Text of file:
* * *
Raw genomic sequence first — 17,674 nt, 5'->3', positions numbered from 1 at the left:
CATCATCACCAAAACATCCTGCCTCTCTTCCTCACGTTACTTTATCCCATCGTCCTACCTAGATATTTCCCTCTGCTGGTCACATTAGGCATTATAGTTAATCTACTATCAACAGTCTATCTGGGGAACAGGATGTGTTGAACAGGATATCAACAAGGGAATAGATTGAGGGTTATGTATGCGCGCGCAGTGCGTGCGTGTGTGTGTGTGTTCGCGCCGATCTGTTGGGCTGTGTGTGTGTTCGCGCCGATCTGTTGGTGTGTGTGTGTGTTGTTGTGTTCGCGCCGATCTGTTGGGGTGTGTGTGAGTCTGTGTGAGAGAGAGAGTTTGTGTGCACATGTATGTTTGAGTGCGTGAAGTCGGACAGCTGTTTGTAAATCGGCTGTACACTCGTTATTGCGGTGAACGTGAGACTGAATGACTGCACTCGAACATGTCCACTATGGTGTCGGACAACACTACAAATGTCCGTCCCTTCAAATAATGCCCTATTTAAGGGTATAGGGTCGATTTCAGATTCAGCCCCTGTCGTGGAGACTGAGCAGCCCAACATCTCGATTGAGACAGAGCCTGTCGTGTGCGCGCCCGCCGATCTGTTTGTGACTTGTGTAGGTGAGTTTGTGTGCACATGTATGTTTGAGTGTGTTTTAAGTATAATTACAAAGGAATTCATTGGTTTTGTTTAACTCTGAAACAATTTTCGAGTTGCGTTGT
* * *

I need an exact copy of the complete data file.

Raw genomic sequence first — 17,674 nt, 5'->3', positions numbered from 1 at the left:
CATCATCACCAAAACATCCTGCCTCTCTTCCTCACGTTACTTTATCCCATCGTCCTACCTAGATATTTCCCTCTGCTGGTCACATTAGGCATTATAGTTAATCTACTATCAACAGTCTATCTGGGGAACAGGATGTGTTGAACAGGATATCAACAAGGGAATAGATTGAGGGTTATGTATGCGCGCGCAGTGCGTGCGTGTGTGTGTGTGTTCGCGCCGATCTGTTGGGCTGTGTGTGTGTTCGCGCCGATCTGTTGGTGTGTGTGTGTGTTGTTGTGTTCGCGCCGATCTGTTGGGGTGTGTGTGAGTCTGTGTGAGAGAGAGAGTTTGTGTGCACATGTATGTTTGAGTGCGTGAAGTCGGACAGCTGTTTGTAAATCGGCTGTACACTCGTTATTGCGGTGAACGTGAGACTGAATGACTGCACTCGAACATGTCCACTATGGTGTCGGACAACACTACAAATGTCCGTCCCTTCAAATAATGCCCTATTTAAGGGTATAGGGTCGATTTCAGATTCAGCCCCTGTCGTGGAGACTGAGCAGCCCAACATCTCGATTGAGACAGAGCCTGTCGTGTGCGCGCCCGCCGATCTGTTTGTGACTTGTGTAGGTGAGTTTGTGTGCACATGTATGTTTGAGTGTGTTTTAAGTATAATTACAAAGGAATTCATTGGTTTTGTTTAACTCTGAAACAATTTTCGAGTTGCGTTGT